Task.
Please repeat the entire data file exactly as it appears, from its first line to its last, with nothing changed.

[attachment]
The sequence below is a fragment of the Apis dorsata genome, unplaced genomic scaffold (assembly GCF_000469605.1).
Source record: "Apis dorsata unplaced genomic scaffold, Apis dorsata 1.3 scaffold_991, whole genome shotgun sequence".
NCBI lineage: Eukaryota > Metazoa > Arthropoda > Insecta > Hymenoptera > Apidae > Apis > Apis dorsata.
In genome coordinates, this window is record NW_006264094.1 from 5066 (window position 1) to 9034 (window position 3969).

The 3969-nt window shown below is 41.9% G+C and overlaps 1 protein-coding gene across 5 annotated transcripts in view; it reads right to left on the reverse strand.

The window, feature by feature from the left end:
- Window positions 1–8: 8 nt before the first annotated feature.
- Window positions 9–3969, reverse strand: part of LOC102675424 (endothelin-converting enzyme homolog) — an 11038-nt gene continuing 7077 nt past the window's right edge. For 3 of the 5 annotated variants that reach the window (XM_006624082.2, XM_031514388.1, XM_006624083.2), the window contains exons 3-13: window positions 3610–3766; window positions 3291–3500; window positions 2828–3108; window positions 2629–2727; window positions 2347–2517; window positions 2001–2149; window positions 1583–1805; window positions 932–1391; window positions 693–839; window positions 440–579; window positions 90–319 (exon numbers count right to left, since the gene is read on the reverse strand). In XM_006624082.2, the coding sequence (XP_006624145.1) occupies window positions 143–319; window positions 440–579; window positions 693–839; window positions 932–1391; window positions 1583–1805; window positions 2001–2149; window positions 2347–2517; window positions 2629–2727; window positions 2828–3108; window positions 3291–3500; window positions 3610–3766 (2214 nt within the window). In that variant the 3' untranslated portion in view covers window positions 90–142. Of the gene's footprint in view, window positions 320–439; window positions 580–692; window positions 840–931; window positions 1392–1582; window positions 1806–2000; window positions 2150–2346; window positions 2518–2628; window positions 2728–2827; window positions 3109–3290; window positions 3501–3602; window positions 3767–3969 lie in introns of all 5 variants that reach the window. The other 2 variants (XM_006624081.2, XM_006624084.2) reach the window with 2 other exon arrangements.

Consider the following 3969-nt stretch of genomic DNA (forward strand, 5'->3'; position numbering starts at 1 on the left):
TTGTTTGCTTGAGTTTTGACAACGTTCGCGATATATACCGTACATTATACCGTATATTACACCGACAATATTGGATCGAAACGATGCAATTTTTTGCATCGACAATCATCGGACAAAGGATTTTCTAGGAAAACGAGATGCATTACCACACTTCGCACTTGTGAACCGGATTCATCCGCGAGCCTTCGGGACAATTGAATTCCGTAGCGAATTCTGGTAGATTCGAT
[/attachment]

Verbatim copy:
The sequence below is a fragment of the Apis dorsata genome, unplaced genomic scaffold (assembly GCF_000469605.1).
Source record: "Apis dorsata unplaced genomic scaffold, Apis dorsata 1.3 scaffold_991, whole genome shotgun sequence".
NCBI lineage: Eukaryota > Metazoa > Arthropoda > Insecta > Hymenoptera > Apidae > Apis > Apis dorsata.
In genome coordinates, this window is record NW_006264094.1 from 5066 (window position 1) to 9034 (window position 3969).

The 3969-nt window shown below is 41.9% G+C and overlaps 1 protein-coding gene across 5 annotated transcripts in view; it reads right to left on the reverse strand.

The window, feature by feature from the left end:
- Window positions 1–8: 8 nt before the first annotated feature.
- Window positions 9–3969, reverse strand: part of LOC102675424 (endothelin-converting enzyme homolog) — an 11038-nt gene continuing 7077 nt past the window's right edge. For 3 of the 5 annotated variants that reach the window (XM_006624082.2, XM_031514388.1, XM_006624083.2), the window contains exons 3-13: window positions 3610–3766; window positions 3291–3500; window positions 2828–3108; window positions 2629–2727; window positions 2347–2517; window positions 2001–2149; window positions 1583–1805; window positions 932–1391; window positions 693–839; window positions 440–579; window positions 90–319 (exon numbers count right to left, since the gene is read on the reverse strand). In XM_006624082.2, the coding sequence (XP_006624145.1) occupies window positions 143–319; window positions 440–579; window positions 693–839; window positions 932–1391; window positions 1583–1805; window positions 2001–2149; window positions 2347–2517; window positions 2629–2727; window positions 2828–3108; window positions 3291–3500; window positions 3610–3766 (2214 nt within the window). In that variant the 3' untranslated portion in view covers window positions 90–142. Of the gene's footprint in view, window positions 320–439; window positions 580–692; window positions 840–931; window positions 1392–1582; window positions 1806–2000; window positions 2150–2346; window positions 2518–2628; window positions 2728–2827; window positions 3109–3290; window positions 3501–3602; window positions 3767–3969 lie in introns of all 5 variants that reach the window. The other 2 variants (XM_006624081.2, XM_006624084.2) reach the window with 2 other exon arrangements.

Consider the following 3969-nt stretch of genomic DNA (forward strand, 5'->3'; position numbering starts at 1 on the left):
TTGTTTGCTTGAGTTTTGACAACGTTCGCGATATATACCGTACATTATACCGTATATTACACCGACAATATTGGATCGAAACGATGCAATTTTTTGCATCGACAATCATCGGACAAAGGATTTTCTAGGAAAACGAGATGCATTACCACACTTCGCACTTGTGAACCGGATTCATCCGCGAGCCTTCGGGACAATTGAATTCCGTAGCGAATTCTGGTAGATTCGAT